7. AI photography
For Spanish fashion photographer Txema Yeste, 2022 will be all about AI (Artificial Intelligence): “There are many different aspects to it”, he explains, adding: “It’s not just smart tools helping to take photographs, but also new creative options appearing through algorithms and filters. There will be many new possibilities, for example the combination of pictures through algorithms. There are new horizons in front of us.” Indeed, AI is quite the buzzword in photography. AI cameras for instance learn about settings and image processing, automatically recognize what is displayed in a scene or are capable of automatically blending different HDR images should the light conditions require so. Additionally, the technology facilitates the editing process and makes it more accessible, and is also responsible for intelligent photo management software.
8. Bold Colors
Pale and muted is out, bold and vibrant is in: The omnipresent eye-catching color choices that can be witnessed in fashion photography at the moment are here to stay. Accordingly, Pantone’s color of the year 2022 is a dynamic blue that possesses vivid violet-red undertones. On the runways, the development is similar: We spotted saturated blues, hot orange, vibrant lime green, and more. Brazilian photographer Rafael Pavarotti has been elgenantly playing with intense hues a lot recently, just like Carlijn Jacobs and Elizaveta Porodina.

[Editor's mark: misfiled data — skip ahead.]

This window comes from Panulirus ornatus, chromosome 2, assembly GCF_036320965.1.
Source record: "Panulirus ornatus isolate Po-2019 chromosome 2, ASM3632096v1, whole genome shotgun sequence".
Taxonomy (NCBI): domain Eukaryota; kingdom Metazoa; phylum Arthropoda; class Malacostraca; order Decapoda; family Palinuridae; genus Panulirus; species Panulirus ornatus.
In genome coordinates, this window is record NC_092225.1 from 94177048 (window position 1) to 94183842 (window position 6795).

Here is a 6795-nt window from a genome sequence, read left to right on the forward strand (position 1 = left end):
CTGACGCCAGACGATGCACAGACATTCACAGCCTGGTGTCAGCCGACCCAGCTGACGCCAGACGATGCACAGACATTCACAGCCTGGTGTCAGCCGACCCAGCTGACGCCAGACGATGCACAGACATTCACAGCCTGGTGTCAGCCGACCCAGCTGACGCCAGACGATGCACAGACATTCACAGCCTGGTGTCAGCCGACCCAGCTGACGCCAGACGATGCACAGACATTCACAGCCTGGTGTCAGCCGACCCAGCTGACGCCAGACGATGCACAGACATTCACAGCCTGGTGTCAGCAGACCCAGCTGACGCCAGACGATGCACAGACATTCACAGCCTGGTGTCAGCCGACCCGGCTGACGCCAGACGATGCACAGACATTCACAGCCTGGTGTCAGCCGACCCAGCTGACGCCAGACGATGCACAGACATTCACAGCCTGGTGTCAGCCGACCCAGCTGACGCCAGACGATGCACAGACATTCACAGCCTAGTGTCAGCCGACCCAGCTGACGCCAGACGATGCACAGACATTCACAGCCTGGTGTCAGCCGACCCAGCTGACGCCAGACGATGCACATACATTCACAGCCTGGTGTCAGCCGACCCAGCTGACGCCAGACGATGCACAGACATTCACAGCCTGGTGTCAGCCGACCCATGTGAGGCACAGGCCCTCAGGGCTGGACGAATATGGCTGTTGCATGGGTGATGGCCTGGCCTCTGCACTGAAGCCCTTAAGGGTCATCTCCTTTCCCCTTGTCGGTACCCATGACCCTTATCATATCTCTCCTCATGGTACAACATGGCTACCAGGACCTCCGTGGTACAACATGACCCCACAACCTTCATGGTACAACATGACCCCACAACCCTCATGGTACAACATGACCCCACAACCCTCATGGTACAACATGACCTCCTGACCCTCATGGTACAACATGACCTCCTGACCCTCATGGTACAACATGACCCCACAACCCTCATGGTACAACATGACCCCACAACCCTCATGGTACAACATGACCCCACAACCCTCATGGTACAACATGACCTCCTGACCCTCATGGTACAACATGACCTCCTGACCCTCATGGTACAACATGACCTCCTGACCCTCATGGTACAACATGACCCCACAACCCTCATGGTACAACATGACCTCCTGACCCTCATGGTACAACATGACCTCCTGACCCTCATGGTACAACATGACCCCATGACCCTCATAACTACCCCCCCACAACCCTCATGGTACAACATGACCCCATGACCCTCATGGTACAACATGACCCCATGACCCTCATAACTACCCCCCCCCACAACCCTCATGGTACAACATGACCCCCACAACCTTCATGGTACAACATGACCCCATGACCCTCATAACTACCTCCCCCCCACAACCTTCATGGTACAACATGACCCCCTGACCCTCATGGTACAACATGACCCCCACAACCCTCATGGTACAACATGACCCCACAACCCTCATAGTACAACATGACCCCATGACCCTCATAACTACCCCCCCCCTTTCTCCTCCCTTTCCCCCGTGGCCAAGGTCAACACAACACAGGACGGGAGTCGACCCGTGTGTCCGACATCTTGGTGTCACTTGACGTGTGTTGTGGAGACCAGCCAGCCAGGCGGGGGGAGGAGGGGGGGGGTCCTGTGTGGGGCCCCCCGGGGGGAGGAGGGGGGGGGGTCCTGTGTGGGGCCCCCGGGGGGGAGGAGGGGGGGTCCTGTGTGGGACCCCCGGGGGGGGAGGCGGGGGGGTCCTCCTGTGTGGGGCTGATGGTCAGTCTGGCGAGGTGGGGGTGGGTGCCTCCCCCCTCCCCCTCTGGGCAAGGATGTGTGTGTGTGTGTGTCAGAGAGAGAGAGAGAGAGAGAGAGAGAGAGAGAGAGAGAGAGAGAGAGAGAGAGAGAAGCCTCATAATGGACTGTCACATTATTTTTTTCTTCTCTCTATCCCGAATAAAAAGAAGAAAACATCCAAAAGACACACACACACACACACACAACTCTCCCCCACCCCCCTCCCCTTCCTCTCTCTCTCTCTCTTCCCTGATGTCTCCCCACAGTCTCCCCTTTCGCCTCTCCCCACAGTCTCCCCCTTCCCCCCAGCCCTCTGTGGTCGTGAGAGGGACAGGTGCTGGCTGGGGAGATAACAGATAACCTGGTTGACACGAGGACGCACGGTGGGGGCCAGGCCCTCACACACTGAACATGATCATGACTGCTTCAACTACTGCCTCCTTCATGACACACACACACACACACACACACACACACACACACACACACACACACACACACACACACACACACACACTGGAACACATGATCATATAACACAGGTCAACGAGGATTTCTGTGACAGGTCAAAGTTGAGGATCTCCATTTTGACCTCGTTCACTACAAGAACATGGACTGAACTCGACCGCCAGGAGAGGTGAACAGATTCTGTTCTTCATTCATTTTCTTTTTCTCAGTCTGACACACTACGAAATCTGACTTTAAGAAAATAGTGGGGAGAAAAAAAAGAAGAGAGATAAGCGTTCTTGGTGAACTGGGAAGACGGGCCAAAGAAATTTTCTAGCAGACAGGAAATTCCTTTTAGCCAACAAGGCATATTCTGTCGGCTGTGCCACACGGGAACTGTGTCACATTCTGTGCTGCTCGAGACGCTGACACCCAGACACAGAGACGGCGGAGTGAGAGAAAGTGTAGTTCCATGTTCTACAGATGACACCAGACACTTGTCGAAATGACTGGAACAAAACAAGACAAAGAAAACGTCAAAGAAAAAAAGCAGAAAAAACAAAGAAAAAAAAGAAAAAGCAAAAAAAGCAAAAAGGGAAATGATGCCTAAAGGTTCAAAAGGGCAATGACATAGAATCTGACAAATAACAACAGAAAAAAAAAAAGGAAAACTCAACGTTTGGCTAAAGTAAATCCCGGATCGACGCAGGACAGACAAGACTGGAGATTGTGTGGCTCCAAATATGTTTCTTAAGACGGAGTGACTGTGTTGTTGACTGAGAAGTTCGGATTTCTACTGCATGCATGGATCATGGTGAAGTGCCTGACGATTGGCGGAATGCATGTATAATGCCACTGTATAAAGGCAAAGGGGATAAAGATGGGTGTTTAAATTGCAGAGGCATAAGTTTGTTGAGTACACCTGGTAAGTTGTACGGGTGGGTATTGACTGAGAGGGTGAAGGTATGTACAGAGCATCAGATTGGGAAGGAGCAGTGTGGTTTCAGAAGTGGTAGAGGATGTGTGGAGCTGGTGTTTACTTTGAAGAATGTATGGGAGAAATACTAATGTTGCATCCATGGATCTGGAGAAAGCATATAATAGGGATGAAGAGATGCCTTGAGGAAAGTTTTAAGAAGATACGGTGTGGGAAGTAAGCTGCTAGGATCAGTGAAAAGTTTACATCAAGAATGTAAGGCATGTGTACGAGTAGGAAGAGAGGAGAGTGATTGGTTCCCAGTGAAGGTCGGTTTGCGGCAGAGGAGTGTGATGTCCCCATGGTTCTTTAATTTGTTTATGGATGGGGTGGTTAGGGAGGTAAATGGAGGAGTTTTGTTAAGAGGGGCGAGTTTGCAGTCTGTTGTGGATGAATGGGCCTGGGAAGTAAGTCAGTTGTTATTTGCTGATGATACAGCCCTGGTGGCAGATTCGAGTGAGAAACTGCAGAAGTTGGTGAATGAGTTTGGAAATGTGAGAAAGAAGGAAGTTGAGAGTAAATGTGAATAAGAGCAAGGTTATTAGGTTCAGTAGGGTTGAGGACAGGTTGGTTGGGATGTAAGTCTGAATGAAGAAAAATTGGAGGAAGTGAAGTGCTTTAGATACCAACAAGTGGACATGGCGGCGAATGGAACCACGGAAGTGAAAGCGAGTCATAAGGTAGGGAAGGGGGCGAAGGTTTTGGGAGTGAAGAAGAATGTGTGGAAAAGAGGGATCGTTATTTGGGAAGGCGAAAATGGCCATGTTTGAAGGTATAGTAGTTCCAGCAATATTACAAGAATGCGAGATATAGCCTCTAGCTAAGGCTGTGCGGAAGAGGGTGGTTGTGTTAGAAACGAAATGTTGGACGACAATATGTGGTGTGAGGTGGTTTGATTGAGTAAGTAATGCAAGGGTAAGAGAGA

NFTs (non-fungible tokens) are on everyone’s lips these days – be it in the art world, the music industry, and of course, also in fashion photography. It’s especially relevant when it comes to digital art, providing a way to authenticate the digital asset the token represents – for example a photograph or video.
Trend-aware Previiew photographer duo Synchrodogs has jumped aboard the NFT train already, offering selected works in NFT form on SuperRare, one of the major marketplaces for the sought-after hot cakes together with Foundation, Nifty Gateway, Rarible or OpenSea. Is it just a hype, or will it develop in a new income source for photographers in the longterm? Here at Previiew we're very curious to see what the future of NFTs in the fashion photography industry will look like.